Madra agrees about the importance of the movement: "Dada appeared in the middle of the war, in 1916, and was seen as a comprehensive manifestation of the European spirit. Without providing certain answers it was somehow satisfying for the people who were at the edge of modernism with all the pre-war questions concerning the value of human beings, both as individuals and social. Afterward, the war left emptiness, even wiping away all of those satisfactions. Dada aspired to also erase the leftover utopias as if wanting to convulse all the social, ethical and aesthetic values. The most important example of these was to convert art from being a national culture component into a metropolis phenomenon based on industrial society's experimentalism." In 2013 Kuad Gallery organized an exhibition to celebrate the centenary of the birth of modernist composer John Cage. Another exhibition, "Unhappy Ready-Made," celebrated the centenary of Marcel Duchamp's conceptualization of the "Ready-Made." With "Cut with the Dada Kitchen Knife," Kuad Gallery seems to have achieved, again, its aim of celebrating the defining art movements and artists of the previous century through a "glocal" perspective, universalizing and particularizing its subject at the same time.
Kaya Genç in Daily Sabah - Arts - March 28, 2015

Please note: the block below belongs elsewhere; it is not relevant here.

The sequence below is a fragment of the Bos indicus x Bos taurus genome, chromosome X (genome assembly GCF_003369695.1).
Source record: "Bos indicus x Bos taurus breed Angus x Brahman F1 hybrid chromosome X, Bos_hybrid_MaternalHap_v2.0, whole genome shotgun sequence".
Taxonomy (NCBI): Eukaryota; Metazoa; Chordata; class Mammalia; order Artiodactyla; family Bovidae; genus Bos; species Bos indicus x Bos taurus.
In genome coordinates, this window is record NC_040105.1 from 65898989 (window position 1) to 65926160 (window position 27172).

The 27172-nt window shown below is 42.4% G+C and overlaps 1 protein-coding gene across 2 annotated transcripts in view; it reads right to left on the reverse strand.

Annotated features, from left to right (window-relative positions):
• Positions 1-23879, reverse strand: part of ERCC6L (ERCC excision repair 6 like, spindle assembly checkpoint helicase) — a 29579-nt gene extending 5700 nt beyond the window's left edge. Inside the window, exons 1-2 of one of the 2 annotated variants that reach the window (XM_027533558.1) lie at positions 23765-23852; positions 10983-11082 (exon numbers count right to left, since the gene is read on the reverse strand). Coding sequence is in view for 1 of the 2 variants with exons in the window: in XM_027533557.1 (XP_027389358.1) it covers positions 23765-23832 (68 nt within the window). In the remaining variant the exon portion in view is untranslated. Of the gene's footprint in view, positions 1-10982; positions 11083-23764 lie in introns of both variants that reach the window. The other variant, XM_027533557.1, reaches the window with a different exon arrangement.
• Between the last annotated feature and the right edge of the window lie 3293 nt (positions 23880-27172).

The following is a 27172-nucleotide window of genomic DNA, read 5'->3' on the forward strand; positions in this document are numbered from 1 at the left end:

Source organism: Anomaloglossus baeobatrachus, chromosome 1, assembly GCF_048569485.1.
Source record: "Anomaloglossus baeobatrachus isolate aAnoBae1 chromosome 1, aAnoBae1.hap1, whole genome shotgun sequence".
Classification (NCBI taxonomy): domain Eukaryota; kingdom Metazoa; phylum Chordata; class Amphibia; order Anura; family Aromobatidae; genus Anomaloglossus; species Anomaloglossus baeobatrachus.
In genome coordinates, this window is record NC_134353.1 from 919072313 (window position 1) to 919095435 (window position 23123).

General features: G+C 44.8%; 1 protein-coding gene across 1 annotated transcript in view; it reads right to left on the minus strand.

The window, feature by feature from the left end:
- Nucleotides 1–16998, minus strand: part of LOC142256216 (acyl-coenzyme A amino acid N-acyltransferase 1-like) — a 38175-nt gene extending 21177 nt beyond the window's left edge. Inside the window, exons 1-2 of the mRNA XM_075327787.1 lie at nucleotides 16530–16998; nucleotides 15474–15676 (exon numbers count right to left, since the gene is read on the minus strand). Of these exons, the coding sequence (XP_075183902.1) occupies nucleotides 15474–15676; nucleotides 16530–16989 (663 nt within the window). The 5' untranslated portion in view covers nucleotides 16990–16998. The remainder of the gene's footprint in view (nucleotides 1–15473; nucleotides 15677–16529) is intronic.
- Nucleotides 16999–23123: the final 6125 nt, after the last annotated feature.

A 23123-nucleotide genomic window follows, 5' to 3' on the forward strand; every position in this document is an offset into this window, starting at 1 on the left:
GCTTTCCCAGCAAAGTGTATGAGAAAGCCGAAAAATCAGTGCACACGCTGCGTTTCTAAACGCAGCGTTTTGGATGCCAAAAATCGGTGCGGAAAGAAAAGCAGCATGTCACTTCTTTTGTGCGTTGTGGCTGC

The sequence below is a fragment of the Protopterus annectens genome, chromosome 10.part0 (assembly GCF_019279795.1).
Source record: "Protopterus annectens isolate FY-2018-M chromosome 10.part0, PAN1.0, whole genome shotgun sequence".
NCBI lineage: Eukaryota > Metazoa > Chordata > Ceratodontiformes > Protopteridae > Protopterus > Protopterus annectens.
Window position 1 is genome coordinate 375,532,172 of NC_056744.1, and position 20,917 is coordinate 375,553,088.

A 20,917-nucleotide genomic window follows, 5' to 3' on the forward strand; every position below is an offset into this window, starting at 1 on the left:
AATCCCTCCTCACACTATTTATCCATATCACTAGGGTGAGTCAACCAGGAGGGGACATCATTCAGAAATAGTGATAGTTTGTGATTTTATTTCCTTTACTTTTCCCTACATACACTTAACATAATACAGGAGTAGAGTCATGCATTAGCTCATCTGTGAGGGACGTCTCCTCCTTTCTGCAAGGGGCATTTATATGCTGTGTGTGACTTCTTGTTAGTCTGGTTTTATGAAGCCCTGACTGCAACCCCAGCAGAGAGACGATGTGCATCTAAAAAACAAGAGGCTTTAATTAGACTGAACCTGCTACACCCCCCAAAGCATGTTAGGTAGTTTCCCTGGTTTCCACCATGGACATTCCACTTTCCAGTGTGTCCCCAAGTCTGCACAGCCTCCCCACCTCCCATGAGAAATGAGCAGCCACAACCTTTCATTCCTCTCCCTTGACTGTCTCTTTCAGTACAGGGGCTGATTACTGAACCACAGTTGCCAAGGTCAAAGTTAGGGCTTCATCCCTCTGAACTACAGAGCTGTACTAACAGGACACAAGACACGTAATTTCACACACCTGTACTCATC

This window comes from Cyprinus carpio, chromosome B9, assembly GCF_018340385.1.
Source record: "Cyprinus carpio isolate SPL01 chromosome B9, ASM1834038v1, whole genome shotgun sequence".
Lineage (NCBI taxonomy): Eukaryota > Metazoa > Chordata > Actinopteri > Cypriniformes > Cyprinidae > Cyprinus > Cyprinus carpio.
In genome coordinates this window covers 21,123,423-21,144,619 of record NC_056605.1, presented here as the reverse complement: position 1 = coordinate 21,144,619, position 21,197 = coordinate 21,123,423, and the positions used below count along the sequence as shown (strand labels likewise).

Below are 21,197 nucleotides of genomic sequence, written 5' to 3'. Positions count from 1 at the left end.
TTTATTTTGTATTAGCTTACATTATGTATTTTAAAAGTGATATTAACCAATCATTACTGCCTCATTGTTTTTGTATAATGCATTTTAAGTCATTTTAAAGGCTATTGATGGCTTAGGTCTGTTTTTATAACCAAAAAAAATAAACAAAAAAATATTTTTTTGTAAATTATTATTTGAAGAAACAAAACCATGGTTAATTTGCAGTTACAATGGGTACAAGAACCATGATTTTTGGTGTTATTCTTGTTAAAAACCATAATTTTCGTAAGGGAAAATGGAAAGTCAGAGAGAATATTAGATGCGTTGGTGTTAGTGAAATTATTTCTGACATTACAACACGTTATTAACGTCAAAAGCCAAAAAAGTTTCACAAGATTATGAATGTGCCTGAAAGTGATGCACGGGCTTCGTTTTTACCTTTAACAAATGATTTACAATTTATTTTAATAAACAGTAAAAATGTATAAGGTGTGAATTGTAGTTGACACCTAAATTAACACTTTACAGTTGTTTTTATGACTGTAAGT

Alfred Earl "Al" Hansen (5 October 1927 - 22 June 1995) was an American artist. He was a member of Fluxus, a movement that originated on an artists' collective around George Maciunas.
Hansen studied with composer John Cage at the now famous 1958 Composition Class at the New School for Social Research in New York City along with fellow students, Dick Higgins, George Brecht, and Allan Kaprow amongst others. Hansen was a frequent visitor to The Factory, Andy Warhol's studio in New York. Hansen was perhaps best known for his performance pieces, his participation in Happenings, and for his collages in which he often used cigarette butts and candy bar wrappers as the raw materials, among them numerous variations of a sculpture referring to the Venus of Willendorf.
The David Barnett Gallery presents Kiki's Paris, an exhibition inspired by the book about the famous Parisian model who worked and lived in Paris from 1900-1930 when Paris was the center of the art world. An opening reception will be held on Gallery Night & Day, Friday, April 17, 2015 from 5:00 pm to 9:00 pm and Saturday, April 18, 2015 from 11:00 am to 5:00 pm.
Kiki's Paris re-creates the experience of being part of what Marcel Duchamp called "the first really international colony of artists we ever had." The quarter-mile area on the Left Bank around the intersection of Boulevard du Montparnasse and Boulevard Raspail offered none of the traditional tourist attractions of Paris; what brought a generation of artists, writers and pleasure-seekers to the terraces of the Montparnasse cafes was the promise of personal freedom and self-fulfillment.
Artists include: Man Ray, Miro, Matisse, Max Ernst, Mucha, Bonnard, Manet, Tanguy, Pissarro, Calder, Villon, Picasso, Gauguin, Hermine David, Kees Van Dongen, Derain, Marcel Duchamp, Delacroix, Renoir, Masson and Chagall. The exhibit will run through July 18, 2015.
David Barnett Gallery
December 20, 1961 - January 9, 1962
Read on if you are interested in what was happening in Canada over fifty years ago. Some of the people involved were Michel Sanouillet, Greg Curnoe, Michael Snow and Joyce Wieland.